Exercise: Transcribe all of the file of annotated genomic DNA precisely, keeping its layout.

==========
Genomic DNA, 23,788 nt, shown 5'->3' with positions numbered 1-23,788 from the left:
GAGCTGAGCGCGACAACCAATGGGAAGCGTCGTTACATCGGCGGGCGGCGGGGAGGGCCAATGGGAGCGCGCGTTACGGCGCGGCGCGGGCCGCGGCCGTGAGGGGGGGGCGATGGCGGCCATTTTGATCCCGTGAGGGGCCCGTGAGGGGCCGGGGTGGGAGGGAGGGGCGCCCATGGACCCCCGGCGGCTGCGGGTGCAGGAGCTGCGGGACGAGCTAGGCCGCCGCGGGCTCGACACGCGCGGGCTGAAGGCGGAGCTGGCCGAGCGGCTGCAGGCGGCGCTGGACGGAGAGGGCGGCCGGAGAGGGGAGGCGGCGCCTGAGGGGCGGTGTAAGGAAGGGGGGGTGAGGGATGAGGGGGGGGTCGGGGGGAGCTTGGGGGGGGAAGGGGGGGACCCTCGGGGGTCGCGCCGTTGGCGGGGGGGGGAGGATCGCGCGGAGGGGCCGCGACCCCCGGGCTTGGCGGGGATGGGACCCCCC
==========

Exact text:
Genomic DNA, 23,788 nt, shown 5'->3' with positions numbered 1-23,788 from the left:
GAGCTGAGCGCGACAACCAATGGGAAGCGTCGTTACATCGGCGGGCGGCGGGGAGGGCCAATGGGAGCGCGCGTTACGGCGCGGCGCGGGCCGCGGCCGTGAGGGGGGGGCGATGGCGGCCATTTTGATCCCGTGAGGGGCCCGTGAGGGGCCGGGGTGGGAGGGAGGGGCGCCCATGGACCCCCGGCGGCTGCGGGTGCAGGAGCTGCGGGACGAGCTAGGCCGCCGCGGGCTCGACACGCGCGGGCTGAAGGCGGAGCTGGCCGAGCGGCTGCAGGCGGCGCTGGACGGAGAGGGCGGCCGGAGAGGGGAGGCGGCGCCTGAGGGGCGGTGTAAGGAAGGGGGGGTGAGGGATGAGGGGGGGGTCGGGGGGAGCTTGGGGGGGGAAGGGGGGGACCCTCGGGGGTCGCGCCGTTGGCGGGGGGGGGAGGATCGCGCGGAGGGGCCGCGACCCCCGGGCTTGGCGGGGATGGGACCCCCC